Author’s Blurb: Coworking spaces haven’t been immune to the effects of the MCO, as many, if not all, offer flexible membership options which can be terminated easily, and depend on renting out their event spaces for revenue. Both of these revenue streams were hindered as more people began WFH and events were banned.
The global economy is already in recession thanks to COVID-19, according to economists based in the Americas and Europe polled by Reuters.
Malaysia is also now weathering its worst economic recession in its history, and this has affected the nation’s gross domestic product (GDP) and contributed towards a rise in unemployment, said Finance Minister Tengku Datuk Seri Zafrul Tengku Abdul Aziz.
It’s no secret how
hard businesses across various industries have been hit by the MCO, and lots of
team and operational restructuring have happened in the span of a few months.
But while coworking spaces are also facing reduced revenue, they may be one of few businesses who will actually benefit from a recession.
“During a recession, everyone will be looking for ways to sustain their business and survive, they are prone to do more research into what can be done to save on overhead costs, reduce risks, conserve cash, etc.,” She Mun of Colony told Vulcan Post.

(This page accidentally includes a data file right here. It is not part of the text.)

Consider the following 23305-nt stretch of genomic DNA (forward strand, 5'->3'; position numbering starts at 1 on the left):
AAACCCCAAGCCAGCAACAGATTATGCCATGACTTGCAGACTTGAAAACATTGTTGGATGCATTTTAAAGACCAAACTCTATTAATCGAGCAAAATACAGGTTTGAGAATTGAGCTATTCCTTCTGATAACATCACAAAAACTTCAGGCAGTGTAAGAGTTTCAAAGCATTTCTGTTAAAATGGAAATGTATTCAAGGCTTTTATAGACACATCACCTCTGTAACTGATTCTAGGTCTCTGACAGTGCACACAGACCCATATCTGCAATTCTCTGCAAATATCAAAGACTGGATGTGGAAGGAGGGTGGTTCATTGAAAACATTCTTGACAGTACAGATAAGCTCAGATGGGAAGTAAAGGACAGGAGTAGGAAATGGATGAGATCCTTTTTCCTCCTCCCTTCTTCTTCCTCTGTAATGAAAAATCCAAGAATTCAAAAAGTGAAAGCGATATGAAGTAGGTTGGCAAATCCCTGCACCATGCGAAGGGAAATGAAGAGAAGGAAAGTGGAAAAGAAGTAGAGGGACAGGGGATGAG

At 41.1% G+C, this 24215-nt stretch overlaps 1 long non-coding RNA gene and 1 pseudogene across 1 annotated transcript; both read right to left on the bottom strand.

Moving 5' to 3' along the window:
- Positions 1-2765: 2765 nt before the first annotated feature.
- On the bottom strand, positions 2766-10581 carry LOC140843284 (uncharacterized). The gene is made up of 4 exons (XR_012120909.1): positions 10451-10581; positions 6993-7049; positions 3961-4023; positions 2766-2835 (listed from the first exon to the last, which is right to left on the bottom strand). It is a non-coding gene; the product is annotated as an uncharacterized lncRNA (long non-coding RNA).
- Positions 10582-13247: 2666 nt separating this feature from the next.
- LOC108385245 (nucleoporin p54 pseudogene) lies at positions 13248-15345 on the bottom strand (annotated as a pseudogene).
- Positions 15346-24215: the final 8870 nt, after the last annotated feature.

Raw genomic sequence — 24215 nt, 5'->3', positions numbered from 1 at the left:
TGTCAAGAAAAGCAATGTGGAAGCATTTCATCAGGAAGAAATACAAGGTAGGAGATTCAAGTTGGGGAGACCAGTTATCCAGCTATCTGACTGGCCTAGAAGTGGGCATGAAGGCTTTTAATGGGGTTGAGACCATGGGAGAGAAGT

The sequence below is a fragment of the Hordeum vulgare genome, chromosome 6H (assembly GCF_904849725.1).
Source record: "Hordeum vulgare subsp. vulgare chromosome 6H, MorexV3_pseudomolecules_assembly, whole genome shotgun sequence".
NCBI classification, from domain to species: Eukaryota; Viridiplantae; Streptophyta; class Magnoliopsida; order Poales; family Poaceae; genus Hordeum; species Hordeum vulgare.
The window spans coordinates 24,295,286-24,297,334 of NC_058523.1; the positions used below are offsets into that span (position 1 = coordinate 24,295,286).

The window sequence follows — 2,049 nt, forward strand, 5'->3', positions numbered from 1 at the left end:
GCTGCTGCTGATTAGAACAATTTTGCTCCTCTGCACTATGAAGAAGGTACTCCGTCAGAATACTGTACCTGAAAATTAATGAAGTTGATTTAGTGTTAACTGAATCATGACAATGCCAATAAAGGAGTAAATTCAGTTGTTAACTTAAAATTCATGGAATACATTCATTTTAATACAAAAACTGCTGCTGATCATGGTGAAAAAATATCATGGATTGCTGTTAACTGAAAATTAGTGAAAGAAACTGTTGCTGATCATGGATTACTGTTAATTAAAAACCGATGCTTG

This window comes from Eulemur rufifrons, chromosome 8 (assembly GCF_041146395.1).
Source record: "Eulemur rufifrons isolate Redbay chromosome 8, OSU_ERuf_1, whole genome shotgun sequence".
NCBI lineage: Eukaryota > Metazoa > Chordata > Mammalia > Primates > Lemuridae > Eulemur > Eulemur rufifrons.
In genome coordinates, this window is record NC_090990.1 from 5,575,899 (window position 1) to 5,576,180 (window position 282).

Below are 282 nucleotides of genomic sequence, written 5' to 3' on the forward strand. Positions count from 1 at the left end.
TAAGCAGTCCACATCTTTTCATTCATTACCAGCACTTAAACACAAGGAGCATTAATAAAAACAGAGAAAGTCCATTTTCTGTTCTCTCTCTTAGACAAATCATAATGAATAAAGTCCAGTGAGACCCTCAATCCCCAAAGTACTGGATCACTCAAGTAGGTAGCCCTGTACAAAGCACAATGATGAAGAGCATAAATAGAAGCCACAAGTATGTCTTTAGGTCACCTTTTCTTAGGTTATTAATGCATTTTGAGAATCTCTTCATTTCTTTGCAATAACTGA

“And when it comes to
evaluating their office options, especially those who are stuck in a
traditional lease, coworking fits the bill.”
But Everyone Can WFH Now, Right?
Yes, one could argue that more companies are seeing WFH as a viable and attractive working option for the immediate future. Overseas, Twitter is allowing its employees to WFH permanently, while Google and Facebook are extending their WFH policy to 2021.
In Malaysia, Permodalan Malaysia Berhad’s (PNB) president and CEO Jalil Rasheed said that the company will be allowing WFH as a permanent option for employees.
She Mun said that businesses are definitely starting to realise that they could have their team WFH rather than in a permanent physical office space, but that only a short-term solution.
“At some point, people
would have to work somewhere other than home, we’re all social creatures and
are built this way,” she shared.
“We work better with
people we build bonds and relationships with, things that you can’t do as
effectively over a conference call.”
And I agree with her.
After WFH for nearly 2 months since the MCO started, I can’t even begin to tell
you how much I miss our office space and the interactions that happen within it.
Furthermore, some of
our homes just aren’t built as proper working environments. Take mine for
example, with its myriad of coffee tables all over and no study tables. I’ve
been working at my dining table in an uncomfortable chair throughout the MCO,
which has impacted my productivity at times.
Well Positioned To Serve
So, how do the above translate into benefits for coworking spaces then?
Aside from being
designed for work purposes, coworking spaces also provide companies that
newfound need for flexibility. This is an attractive option for companies who want
to mitigate risks and are wondering whether to commit to a traditional lease.